West Okoboji Lake is a wonderful place to bring your family for a weekend of fun. The lake itself spans more than 3,800 acres, considered one of “Iowa’s Great Lakes”, so there’s plenty of water for you to paddle your hearts out and improve your kayak-handling skills. But if the kids start getting bored, you can paddle over to Arnolds Park Amusement Park, a vintage amusement park with an antique-looking Ferris wheel and roller coaster. There, they can scream at full volume while you wave at them from the water.

Or, pay a visit to one of the many parks on the banks of the lake, paddle past the many lakeside homes, even paddle up the small inlets and bays along the lake’s edge. You’ll find there’s so much to do on this immense lake, and you’ll love coming back time and again.

15. Lake Red Rock

We’ve saved the biggest—and possibly the best—for last! Lake Red Rock is the largest lake in Iowa, spanning a mind-boggling 15,000 acres. In fact, it’s so large and deep and holds so much water that the Army Corps of Engineers uses it as a reservoir in case of emergencies.

Don’t let the size fool you: the lake is calm, the water is flat, and beginners will be right at home here. Its proximity to Des Moines means anyone can visit it, even if they’ve only got a few hours to spare in their busy week. Not only is it suitable for kayaking, but campers will find plenty of campgrounds around the lake’s edge to pitch their tent, and there’s more than 35,000 acres of hiking trails to explore. You can spend weeks out in nature and still have more to see and do!

Kayaking Tours in Iowa

Kayaking in Iowa is a wonderful way to get out into nature and explore the state away from the big city. You’ll find there are so many stunning places to visit, so many natural marvels to take in, and plenty to keep you occupied all summer long.

A lot of people visit Iowa for business, but it can be a truly spectacular holiday destination, especially if you come during the summer months when the weather is warm, the water cool, and the sun is bright. However, there’s kayaking opportunities pretty much all year around—you’ve just got to know where to look!

Kayaking tours in Iowa will offer you a great option for finding guided, fully equipped tours of some of the state’s best waterways—the lakes and rivers we’ve mentioned above, and so many more. They’re ideal for those who are visiting and didn’t have the possibility of bringing their own gear, or who are kayaking for the first time.

Here are some of the best-rated and most popular kayaking tours in Iowa:

There aren’t as many tours in Iowa as in other states, but you’ll be able to find those there are using additional resources like:

  • Trip AdvisorIf you know where you’ll be visiting, input the city into the search engine, and you’ll get local results tailored to your destination.
  • Yelp Here, you’ll find real-life reviews from paddlers who’ve tried the various outfitters and tour services for themselves and have feedback to help you choose which one suits your needs best.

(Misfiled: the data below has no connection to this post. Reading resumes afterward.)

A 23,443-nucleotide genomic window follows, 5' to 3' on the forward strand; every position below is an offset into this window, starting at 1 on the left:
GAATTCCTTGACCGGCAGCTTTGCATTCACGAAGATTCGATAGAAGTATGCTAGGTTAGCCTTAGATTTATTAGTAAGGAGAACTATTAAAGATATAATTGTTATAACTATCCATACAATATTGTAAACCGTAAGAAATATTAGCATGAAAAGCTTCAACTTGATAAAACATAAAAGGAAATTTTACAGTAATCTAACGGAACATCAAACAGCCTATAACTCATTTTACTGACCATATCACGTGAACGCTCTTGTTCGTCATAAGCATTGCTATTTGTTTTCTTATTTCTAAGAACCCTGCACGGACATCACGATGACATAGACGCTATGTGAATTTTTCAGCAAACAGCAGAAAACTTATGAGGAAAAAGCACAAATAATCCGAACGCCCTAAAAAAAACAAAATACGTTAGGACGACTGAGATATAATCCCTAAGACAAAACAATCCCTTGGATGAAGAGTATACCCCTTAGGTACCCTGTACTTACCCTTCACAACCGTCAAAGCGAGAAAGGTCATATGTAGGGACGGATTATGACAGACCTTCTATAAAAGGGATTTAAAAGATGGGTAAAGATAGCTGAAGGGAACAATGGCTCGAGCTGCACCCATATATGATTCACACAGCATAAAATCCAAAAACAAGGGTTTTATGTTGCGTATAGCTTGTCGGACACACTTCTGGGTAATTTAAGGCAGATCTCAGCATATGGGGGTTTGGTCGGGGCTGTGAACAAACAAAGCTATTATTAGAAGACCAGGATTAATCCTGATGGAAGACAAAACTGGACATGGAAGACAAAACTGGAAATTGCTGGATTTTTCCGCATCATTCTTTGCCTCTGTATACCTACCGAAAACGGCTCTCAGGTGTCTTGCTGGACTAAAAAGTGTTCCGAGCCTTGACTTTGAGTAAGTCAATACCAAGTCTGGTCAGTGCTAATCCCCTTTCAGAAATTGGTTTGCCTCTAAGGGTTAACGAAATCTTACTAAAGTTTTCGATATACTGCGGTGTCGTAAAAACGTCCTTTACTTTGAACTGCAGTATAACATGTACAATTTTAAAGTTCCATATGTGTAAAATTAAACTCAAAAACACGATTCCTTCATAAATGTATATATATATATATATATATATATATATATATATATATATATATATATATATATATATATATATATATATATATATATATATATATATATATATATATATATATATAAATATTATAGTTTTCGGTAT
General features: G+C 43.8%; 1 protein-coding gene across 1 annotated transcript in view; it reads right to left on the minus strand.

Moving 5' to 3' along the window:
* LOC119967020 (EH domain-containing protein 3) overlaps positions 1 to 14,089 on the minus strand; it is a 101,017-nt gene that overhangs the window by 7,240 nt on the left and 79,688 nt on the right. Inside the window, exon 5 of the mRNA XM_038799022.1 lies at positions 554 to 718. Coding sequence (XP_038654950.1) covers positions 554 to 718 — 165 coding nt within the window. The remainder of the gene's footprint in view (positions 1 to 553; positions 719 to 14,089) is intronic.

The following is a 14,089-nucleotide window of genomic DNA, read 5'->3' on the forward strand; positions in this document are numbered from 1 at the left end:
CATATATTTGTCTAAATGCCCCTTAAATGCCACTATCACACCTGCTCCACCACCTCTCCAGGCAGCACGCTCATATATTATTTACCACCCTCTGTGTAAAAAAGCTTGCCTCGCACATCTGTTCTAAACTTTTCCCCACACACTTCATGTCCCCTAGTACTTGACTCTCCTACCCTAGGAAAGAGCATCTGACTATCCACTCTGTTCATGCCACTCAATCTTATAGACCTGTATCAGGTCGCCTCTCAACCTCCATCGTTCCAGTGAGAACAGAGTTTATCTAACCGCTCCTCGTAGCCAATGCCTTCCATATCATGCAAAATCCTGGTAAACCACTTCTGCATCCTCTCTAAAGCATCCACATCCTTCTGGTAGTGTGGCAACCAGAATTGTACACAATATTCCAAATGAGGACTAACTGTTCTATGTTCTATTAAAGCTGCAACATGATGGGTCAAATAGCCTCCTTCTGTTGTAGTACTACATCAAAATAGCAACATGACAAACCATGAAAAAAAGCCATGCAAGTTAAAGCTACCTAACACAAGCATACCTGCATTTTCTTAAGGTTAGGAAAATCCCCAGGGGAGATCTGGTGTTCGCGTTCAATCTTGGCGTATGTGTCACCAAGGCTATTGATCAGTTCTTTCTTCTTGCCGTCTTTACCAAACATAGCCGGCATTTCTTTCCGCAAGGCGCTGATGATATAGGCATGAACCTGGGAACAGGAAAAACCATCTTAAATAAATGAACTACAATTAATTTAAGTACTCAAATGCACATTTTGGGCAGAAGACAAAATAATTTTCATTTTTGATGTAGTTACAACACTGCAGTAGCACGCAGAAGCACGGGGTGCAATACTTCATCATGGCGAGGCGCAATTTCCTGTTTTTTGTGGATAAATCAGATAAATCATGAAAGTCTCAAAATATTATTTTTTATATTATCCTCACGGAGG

• Google Maps On Google Maps, you can find outfitters and tour companies around the entire state, or narrow it down to just one city, county, or even one waterway. 

You can also use this interactive map of places to go paddling while planning your next kayaking adventure in Iowa.

Iowa Kayaking Laws

Flag of Iowa

Kayaks are non-motor powered vessels

Thus, they are exempted from needing a registration or requiring a license.

However, if you are operating a kayak with a trolling motor mounted, you will need to register it (as a motorized vessel) and obtain a license to operate it.

There is no minimum age for operating a kayak

In Iowa, any child between 12 and 17 who wants to operate a motorized vessel (like a kayak with a trolling motor mounted) needs to complete boater education courses. However, that is not necessary with manual-powered vessels like kayaks.

Kayakers must have one lifejacket on board per person

All children under the age of 13 are required by law to actually wear the lifejackets. Adults, however, just need to have a lifejacket accessible and within easy reach.

Kayakers must display lights at “low visibility times”

Between sunset and sunrise, or during fog and other “low visibility times”, kayaks need to display at least one white light visible from 360 degrees.

Kayakers are not required carry a sound-producing device

As long as the vessel is under 16 feet long (which includes most kayaks), there is no need to carry a sound-producing device when operating on state-controlled waters. However, it’s recommended to carry at least a whistle. 

Kayaks do not need to carry visual distress signals (VDS)

When operating on Iowa state waters, VDS is not required, but recommended.

Kayakers absolutely can get a BWI 

If you are kayaking while intoxicated or under the influence, you can receive the boating equivalent of a DUI, a BWI. If you’re visibly impaired or your blood alcohol level registers as higher than 0.08%, you are legally “under the influence”. 

The penalties in Iowa are:

  • Minimum of 48 hours in jail, fine of up to $1,000, and being banned from operating a vessel for 1 year on your first offense. 
  • Up to 7 days in jail, fine of up to $5,000, and being banned from operating a vessel for 2 years on your second offense. 
  • Up to 1 year in jail, fine of up to $7,500, and being banned from operating a vessel for 6 years on your third offense. 

The judge may require you to complete boating safety education program, as well as alcohol treatment program.

Kayaking in Iowa FAQs

Steel bridge on a country road during golden hour in Iowa

Can you drink while kayaking in Iowa?

It is illegal to operate any vessel—including manually powered vessels like kayaks, paddleboards, and canoes—while under the influence of alcohol or drugs. You are not legally allowed to drink on board a kayak on public waterways.

Can you kayak on the Iowa River?

Absolutely! Though it’s not the best waterway (see our better options above), you’ll find plenty of access points where you can put in or take out. It’s a lovely river with lots of scenic views. 

Can you go on any river in Iowa with a kayak?

You certainly can. There are no “off limits” waterways, though you do need to be aware that much of the land bordering the lakes and rivers may be privately owned and thus off limits to trespassers. 

Andrew Peloquin

Andrew Peloquin

Andrew is a sports enthusiast, fitness nut, and avid kayaker and paddleboarder who loves nothing more than spending his free time out on the water. He spends his winters snowshoeing, snowboarding, and dreaming of summer days when he can take his beloved 14-footer fishing kayak out to explore the 1,000+ lakes and rivers within driving distance of his home in central British Columbia, Canada.